NSF Grad Research Fellows

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April 4, 2017

Six from college receive prestigious three-year NSF fellowship for advanced study

Fifteen from Michigan State University have been selected for the prestigious National Science Foundation Graduate Research Fellowship Program -- with six undergraduate students, graduate students, and alumni coming from the College of Engineering.

Rebecca Carlson will use her fellowship at MIT for a medical engineering and medical physics PhD.

MSU also has 13 honorable mention awards, with four coming from the college.

The program is the country’s oldest graduate fellowship program that directly supports graduate students in various science, technology, engineering and mathematics fields.

NSF Graduate Research Fellows (GRF) benefit from a three-year annual stipend of $34,000 along with a $12,000 cost of education allowance for tuition and fees, opportunities for international research and professional development, and the freedom to conduct their own research at any accredited U.S. institution of graduate education they choose. 

The new NSF Graduate Research Fellows in the College of Engineering are:

Rebecca Carlson, an Honors College senior majoring in chemical engineering. She will use the fellowship at MIT, where she enroll in a medical engineering and medical physics (MEMP) PhD program, focusing on systems approaches to autoimmune diseases. She also was recently named a Hertz Fellow for advanced STEM studies.

Elissa Klopfer, an Honors College senior majoring in materials science and engineering. 

Katerina Tsou, a senior majoring in environmental engineering. She will use the fellowship for the environmental engineering graduate program at the University of California, Berkeley. She is interested in applying natural systems to improve water quality.

Alexander Lalejini will continue his research in self-replicating computer programs at MSU.

Alexander Lalejini, a graduate student at MSU studying computer science in the College of Engineering and ecology, evolutionary biology and behavior in the College of Natural Science. He will use his fellowship at MSU to continue his studies in computer science and ecology, evolutionary biology and behavior. He works in the Digital Evolution Laboratory with his advisor, Charles Ofria, professor of computer science and engineering, using self-replicatingcomputer programs to study evolutionary processes. 

Sheryl Suet Ying Chau, a graduate student at MSU studying mechanical engineering. She will use her fellowship at MSU on research on human-robot interaction. Her advisor is mechanical engineering professor Ranjan Mukherjee.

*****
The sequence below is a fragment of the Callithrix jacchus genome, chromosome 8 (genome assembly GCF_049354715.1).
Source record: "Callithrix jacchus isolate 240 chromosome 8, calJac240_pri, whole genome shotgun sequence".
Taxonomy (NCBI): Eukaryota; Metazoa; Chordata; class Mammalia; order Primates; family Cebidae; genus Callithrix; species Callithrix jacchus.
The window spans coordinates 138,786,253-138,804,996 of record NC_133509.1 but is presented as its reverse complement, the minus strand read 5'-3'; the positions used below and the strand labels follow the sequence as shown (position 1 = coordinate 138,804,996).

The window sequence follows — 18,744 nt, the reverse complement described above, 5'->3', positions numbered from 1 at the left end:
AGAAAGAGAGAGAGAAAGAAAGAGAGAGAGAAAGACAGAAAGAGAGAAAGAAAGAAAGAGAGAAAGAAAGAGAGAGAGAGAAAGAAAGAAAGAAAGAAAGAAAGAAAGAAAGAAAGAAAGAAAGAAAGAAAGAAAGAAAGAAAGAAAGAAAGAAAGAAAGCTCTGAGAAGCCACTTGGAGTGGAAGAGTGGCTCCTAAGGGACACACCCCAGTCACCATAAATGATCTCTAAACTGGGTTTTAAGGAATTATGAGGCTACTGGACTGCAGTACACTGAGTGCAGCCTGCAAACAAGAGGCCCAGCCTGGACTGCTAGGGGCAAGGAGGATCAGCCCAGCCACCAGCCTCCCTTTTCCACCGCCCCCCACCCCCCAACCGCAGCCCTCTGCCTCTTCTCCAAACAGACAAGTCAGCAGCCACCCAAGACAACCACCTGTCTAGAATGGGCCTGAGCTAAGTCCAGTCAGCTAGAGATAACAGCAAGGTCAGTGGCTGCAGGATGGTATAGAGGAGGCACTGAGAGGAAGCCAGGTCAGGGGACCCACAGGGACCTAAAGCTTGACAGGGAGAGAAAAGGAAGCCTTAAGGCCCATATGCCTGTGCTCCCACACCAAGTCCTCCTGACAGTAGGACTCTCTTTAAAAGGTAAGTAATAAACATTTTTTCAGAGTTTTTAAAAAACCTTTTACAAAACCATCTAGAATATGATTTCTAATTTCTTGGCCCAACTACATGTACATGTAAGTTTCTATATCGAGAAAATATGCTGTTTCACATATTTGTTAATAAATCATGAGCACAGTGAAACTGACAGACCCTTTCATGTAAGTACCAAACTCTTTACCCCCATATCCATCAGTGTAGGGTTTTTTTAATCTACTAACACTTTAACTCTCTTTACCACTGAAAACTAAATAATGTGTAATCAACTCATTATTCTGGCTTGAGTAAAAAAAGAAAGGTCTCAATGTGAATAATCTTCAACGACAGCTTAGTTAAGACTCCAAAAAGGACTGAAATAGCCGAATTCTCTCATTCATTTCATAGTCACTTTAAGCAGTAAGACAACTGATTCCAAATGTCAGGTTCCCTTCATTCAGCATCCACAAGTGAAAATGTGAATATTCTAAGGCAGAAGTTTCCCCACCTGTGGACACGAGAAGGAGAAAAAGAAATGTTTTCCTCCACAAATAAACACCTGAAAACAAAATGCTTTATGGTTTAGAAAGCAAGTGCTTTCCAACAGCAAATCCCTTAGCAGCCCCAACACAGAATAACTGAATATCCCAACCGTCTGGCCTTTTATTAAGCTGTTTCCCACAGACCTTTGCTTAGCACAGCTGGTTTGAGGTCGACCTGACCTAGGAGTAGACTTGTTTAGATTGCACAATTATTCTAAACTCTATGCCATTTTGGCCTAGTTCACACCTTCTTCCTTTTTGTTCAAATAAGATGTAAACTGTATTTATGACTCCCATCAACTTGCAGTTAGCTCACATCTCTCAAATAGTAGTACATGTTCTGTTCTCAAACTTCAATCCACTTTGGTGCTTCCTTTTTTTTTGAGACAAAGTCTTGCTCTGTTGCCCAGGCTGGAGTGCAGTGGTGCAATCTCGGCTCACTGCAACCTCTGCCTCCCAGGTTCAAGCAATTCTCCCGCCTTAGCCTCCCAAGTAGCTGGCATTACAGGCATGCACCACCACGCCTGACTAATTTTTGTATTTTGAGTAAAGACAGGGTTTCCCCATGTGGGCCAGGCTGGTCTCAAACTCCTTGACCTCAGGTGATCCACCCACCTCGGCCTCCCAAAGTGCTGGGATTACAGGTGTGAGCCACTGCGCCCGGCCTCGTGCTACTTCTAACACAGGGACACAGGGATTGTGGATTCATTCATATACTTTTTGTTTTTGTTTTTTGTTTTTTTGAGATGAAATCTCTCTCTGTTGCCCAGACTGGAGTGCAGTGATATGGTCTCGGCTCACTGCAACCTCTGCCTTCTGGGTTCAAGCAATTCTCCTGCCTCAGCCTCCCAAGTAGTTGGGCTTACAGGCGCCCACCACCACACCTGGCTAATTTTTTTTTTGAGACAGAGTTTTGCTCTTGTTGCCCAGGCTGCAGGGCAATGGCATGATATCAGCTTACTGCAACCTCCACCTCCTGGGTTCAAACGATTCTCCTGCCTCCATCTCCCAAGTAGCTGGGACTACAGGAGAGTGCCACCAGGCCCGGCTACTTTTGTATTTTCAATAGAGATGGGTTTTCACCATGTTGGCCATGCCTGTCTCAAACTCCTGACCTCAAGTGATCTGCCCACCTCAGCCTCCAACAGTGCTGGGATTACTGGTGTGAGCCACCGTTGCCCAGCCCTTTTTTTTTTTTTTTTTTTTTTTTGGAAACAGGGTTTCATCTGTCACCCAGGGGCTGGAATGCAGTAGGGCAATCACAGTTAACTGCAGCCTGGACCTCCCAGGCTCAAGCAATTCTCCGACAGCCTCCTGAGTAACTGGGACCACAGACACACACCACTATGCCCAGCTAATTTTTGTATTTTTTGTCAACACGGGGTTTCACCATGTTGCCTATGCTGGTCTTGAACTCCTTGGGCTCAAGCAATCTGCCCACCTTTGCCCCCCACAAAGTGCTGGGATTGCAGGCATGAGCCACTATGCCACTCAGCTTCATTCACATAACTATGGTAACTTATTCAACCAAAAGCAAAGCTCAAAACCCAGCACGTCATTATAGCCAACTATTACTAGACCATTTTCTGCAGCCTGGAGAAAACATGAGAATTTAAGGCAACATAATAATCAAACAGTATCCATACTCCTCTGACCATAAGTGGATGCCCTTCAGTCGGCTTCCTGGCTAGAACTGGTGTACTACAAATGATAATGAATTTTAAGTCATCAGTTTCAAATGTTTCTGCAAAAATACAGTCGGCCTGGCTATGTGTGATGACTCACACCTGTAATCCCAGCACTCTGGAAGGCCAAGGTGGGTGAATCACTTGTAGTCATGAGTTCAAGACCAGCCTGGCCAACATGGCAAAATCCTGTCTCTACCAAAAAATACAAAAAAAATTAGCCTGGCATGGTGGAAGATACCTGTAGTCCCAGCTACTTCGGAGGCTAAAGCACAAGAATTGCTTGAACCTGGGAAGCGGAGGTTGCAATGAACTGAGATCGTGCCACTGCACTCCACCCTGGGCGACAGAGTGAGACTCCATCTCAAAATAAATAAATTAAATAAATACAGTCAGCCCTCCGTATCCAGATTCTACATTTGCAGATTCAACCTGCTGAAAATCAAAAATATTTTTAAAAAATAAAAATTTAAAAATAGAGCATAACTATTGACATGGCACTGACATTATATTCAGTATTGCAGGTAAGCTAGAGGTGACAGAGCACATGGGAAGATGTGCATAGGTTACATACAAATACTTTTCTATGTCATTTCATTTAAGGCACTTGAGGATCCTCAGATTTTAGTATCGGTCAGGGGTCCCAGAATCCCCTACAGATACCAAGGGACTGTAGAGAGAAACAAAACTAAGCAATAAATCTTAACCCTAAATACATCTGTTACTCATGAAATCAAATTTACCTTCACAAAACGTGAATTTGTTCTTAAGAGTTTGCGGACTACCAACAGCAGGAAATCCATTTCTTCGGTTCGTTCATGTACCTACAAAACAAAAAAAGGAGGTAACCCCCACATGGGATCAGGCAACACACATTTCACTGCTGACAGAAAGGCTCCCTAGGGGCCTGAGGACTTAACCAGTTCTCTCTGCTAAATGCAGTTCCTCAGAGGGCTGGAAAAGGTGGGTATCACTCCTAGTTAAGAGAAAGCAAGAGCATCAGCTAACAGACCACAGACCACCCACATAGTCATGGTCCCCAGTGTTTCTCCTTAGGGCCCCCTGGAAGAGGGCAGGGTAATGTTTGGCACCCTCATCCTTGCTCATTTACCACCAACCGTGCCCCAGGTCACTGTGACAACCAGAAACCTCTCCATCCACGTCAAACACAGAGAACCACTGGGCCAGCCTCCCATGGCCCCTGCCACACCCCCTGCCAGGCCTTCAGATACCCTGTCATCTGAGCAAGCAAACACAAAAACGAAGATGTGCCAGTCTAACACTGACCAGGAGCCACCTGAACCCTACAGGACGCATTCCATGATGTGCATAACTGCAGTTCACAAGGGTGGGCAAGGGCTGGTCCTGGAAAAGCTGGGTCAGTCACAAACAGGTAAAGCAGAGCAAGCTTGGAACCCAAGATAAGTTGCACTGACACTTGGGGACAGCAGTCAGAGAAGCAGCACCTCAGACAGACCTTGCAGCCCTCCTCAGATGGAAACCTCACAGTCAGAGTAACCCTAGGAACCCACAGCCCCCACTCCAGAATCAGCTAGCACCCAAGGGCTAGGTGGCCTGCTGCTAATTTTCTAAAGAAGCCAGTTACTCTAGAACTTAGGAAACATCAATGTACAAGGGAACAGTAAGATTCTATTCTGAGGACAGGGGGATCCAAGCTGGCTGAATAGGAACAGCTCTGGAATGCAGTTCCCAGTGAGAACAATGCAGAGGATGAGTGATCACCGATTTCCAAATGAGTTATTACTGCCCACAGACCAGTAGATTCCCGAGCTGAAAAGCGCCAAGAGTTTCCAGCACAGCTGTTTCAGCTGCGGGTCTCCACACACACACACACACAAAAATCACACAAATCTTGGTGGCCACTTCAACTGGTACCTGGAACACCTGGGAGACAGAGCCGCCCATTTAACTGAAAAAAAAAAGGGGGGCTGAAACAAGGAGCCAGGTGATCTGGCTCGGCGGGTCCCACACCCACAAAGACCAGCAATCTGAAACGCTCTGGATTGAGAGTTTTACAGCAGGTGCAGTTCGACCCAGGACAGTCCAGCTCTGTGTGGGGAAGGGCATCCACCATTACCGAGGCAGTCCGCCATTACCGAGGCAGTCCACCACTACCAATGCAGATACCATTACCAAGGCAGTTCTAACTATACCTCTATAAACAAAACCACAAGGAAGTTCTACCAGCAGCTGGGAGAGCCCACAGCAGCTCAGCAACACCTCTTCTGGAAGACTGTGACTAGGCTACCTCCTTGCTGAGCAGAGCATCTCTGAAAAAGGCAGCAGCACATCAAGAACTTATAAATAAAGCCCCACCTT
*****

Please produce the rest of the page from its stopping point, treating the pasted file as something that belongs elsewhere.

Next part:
Sylmarie Dávila-Montero, a PhD student in electrical and computer engineering (ECE). She works under the supervision of ECE professor Andrew Mason in the development of hardware-efficient neural processing algorithms for the next generation of neural interfaces, including algorithms for the treatment of neural signals recorded using high-channel count microelectrode arrays and high-density electrocorticography (ECoG) arrays.Sylmarie Dávila-Montero will continue her work at MSU for the development of hardware-efficient neural processing algorithms for the next generation of neural interfaces.

Sheryl Suet Ying Chau will use her fellowship at MSU to study human-robot interaction.

The four honorable mentions are: 

Sanders Aspelund, senior in mechanical engineering,

Justin Scott, PhD student in mechanical engineering,

Shihan Liu, PhD student in mechanical engineering, and

Tuttle Tyler, PhD student in mechanical engineering. 

 

 

Katerina Tsou will attend the environmental engineering program at the University of California, Berkeley.

 

 

NSF Graduate Research Fellowship Program

The NSF Graduate Research Fellowship Program recognizes and supports outstanding graduate students in NSF-supported science, technology, engineering, and mathematics disciplines who are pursuing research-based master's and doctoral degrees at accredited U.S. institutions. 

As the oldest graduate fellowship of its kind, the program has a long history of selecting recipients who achieve high levels of success in their future academic and professional careers. Past fellows include numerous Nobel Prize winners, U.S. Secretary of Energy Steven Chu, Google founder Sergey Brin, and Freakonomics co-author Steven Levitt.